Chamblee54

The Cost Of Football

Posted in Uncategorized by chamblee54 on August 27, 2010







Football is just around the corner. The teams are busy with the pre season, and soon weekends will be full of hitting and drinking. Perhaps this is a good time to wonder whether football is worth the human cost. Especially now, with a national debate raging about the future of our health care. Football injuries keep hospitals hopping during the autumn.

This is a recycled post. There is a bit of hypocrisy here, as PG enjoys watching the hits. Pictures are from The Library of Congress.

On the local front, The Falcons have had back to back winning seasons. How they will follow this is anyone’s guess. Their divisional rivals, the New Orleans Saints, won the Super Bowl last year, and are probably due for a let down. Tech and Georgia continue to struggle to have schools the football team can be proud of.

Football season is here. While the games are fun to watch, the players are paying the price. Your health insurance premiums just might be affected.

Football is a contact sport. On every play, the linemen block other lineman to keep them from tackling a back. Someone gets hit on every play. Most of these hits are “clean” and cause only bruises. Some are “dirty”, and cause injuries. Even the clean hits can hurt someone.

It is estimated that 187,000 emergency room visits every year are due to football. What if an illegal drug sent 187k to the er annually? There would be a hue and cry to kill the pushers. However, football is different.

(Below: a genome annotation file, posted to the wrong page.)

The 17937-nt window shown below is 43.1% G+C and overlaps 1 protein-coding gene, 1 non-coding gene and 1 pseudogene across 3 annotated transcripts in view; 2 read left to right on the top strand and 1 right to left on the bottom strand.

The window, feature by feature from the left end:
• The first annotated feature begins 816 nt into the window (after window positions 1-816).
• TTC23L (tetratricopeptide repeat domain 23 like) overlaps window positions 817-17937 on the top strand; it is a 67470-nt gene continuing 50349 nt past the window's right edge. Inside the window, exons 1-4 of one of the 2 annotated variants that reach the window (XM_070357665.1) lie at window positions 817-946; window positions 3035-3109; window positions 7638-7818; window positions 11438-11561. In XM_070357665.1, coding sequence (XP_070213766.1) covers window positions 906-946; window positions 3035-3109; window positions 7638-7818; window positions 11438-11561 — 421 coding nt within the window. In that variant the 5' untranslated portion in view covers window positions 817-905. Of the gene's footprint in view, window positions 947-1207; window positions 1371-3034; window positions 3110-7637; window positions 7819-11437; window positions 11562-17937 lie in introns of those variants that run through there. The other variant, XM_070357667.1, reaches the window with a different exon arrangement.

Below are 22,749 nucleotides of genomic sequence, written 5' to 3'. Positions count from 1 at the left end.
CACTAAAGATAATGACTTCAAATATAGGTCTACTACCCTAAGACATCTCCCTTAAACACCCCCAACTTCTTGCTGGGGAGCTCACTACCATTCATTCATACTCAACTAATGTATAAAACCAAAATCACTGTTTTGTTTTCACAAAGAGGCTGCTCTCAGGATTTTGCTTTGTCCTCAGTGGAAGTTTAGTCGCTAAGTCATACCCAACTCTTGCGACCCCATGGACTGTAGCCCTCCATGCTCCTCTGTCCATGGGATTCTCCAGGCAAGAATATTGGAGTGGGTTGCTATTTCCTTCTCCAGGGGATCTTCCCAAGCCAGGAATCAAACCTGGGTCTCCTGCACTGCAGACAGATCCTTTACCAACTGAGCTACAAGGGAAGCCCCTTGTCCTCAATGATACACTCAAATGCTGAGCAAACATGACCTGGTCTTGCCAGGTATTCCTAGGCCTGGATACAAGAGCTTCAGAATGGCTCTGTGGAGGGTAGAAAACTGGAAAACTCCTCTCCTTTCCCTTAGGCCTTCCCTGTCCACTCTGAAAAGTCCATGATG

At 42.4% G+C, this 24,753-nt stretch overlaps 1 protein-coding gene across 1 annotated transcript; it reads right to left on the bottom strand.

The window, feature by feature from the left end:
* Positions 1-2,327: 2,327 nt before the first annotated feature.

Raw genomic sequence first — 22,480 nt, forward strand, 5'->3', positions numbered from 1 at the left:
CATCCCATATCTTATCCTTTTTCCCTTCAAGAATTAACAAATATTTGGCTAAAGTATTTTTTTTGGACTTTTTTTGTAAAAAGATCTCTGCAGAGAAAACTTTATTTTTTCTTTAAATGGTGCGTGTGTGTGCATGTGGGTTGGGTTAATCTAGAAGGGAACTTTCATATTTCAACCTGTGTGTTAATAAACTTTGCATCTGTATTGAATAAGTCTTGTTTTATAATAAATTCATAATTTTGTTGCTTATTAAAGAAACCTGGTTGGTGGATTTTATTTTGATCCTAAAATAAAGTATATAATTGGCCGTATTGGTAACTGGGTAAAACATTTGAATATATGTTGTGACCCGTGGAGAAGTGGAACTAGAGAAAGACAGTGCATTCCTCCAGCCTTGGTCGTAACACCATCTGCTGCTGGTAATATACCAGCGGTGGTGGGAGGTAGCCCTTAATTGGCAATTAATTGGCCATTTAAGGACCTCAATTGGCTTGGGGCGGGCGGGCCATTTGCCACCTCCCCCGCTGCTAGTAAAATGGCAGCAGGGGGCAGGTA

Knee injuries are especially prevalent. An estimated 45,000 knee operations are performed each year due to football injuries.

With all those helmets slamming into each other, head injuries occur.
“The researchers found that there is approximately one catastrophic head injury per every 150,000 athletes playing, or 7 catastrophic injuries yearly. There were 0.67 injuries per 100,000 players at the high school level and 0.21 injuries per 100,000 for college level football players.” Often, the coaches get caught up in the do or die spirit of a big game, and don’t get the player the medical attention that he needs. “Football is a very macho sport. Athletes are taught to play through pain,” …“But concussions range in severity and symptoms, so all a player may experience is a headache several hours after impact. High school players need to be educated in these symptoms and encouraged to self report.”
Even cheerleading squads are reporting more injuries, due to botched stunts.

When you see the players in their youthful glory, you don’t think what they will look like after they quit playing. Many players know this, but the lure of today’s glory justifies the pain of tomorrow. The heroes of yesterday often walk with pain today.





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